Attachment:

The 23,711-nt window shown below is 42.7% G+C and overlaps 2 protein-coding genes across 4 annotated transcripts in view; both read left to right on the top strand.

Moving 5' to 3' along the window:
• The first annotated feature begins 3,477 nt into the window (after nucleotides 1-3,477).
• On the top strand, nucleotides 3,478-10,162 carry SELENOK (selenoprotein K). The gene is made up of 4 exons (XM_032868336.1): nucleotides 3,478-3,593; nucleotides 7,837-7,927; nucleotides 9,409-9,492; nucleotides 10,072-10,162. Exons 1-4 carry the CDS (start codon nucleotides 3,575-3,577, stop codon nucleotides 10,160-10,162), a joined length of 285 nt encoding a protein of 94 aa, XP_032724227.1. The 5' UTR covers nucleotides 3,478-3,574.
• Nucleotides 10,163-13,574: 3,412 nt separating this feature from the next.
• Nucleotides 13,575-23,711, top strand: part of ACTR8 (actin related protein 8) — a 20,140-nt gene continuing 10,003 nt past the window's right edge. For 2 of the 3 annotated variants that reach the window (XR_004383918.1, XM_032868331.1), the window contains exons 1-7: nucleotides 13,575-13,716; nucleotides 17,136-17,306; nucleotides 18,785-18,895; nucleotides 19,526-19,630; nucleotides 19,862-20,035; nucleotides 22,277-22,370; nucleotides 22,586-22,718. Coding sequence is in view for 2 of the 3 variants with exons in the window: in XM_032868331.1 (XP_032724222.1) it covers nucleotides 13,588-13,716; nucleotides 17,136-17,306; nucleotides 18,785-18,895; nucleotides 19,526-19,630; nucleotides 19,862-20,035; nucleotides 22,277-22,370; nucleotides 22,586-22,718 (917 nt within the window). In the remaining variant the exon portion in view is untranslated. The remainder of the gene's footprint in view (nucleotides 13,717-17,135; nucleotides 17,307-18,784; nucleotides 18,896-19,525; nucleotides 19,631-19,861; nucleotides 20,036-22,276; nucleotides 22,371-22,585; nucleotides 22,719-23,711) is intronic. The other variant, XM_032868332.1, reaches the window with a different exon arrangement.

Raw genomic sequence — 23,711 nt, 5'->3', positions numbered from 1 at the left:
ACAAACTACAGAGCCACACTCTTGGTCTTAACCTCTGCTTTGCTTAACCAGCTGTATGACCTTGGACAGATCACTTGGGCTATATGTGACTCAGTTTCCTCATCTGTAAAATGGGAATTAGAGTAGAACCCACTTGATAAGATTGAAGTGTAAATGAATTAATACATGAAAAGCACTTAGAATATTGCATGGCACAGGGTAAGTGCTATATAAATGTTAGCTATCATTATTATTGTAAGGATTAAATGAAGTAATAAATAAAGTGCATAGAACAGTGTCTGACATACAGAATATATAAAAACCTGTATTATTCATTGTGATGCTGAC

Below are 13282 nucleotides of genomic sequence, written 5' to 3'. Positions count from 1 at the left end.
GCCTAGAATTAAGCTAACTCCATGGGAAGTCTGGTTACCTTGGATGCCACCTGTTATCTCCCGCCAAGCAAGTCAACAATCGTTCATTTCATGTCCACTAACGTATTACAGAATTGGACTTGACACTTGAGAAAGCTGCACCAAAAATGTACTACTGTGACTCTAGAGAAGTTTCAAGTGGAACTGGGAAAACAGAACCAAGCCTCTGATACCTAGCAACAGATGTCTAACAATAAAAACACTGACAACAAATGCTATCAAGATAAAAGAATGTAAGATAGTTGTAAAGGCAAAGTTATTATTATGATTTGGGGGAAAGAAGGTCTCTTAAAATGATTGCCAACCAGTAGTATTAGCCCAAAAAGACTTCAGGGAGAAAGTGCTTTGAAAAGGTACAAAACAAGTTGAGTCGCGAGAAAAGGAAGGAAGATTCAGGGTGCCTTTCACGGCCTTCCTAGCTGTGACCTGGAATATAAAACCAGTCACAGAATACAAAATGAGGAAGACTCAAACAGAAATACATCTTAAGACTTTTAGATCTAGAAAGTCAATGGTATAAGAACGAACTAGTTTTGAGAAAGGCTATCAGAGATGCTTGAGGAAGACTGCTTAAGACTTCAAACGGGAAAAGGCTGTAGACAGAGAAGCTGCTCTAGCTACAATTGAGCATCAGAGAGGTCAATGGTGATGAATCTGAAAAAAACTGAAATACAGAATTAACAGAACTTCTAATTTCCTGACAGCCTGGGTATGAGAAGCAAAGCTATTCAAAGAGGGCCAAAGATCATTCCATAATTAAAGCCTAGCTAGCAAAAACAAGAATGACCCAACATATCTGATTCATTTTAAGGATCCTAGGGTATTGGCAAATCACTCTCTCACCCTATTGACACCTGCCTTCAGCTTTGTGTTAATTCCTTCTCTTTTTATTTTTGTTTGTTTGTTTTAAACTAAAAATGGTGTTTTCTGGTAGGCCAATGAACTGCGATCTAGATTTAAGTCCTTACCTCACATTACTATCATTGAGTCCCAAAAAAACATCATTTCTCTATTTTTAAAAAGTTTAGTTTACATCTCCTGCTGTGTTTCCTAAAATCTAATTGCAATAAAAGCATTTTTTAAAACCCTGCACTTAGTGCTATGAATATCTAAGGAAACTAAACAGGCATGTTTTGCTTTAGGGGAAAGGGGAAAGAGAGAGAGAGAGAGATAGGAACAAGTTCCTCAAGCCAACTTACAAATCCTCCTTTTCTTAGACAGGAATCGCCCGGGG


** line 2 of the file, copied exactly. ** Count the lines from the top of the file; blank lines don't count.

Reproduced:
Moving 5' to 3' along the window: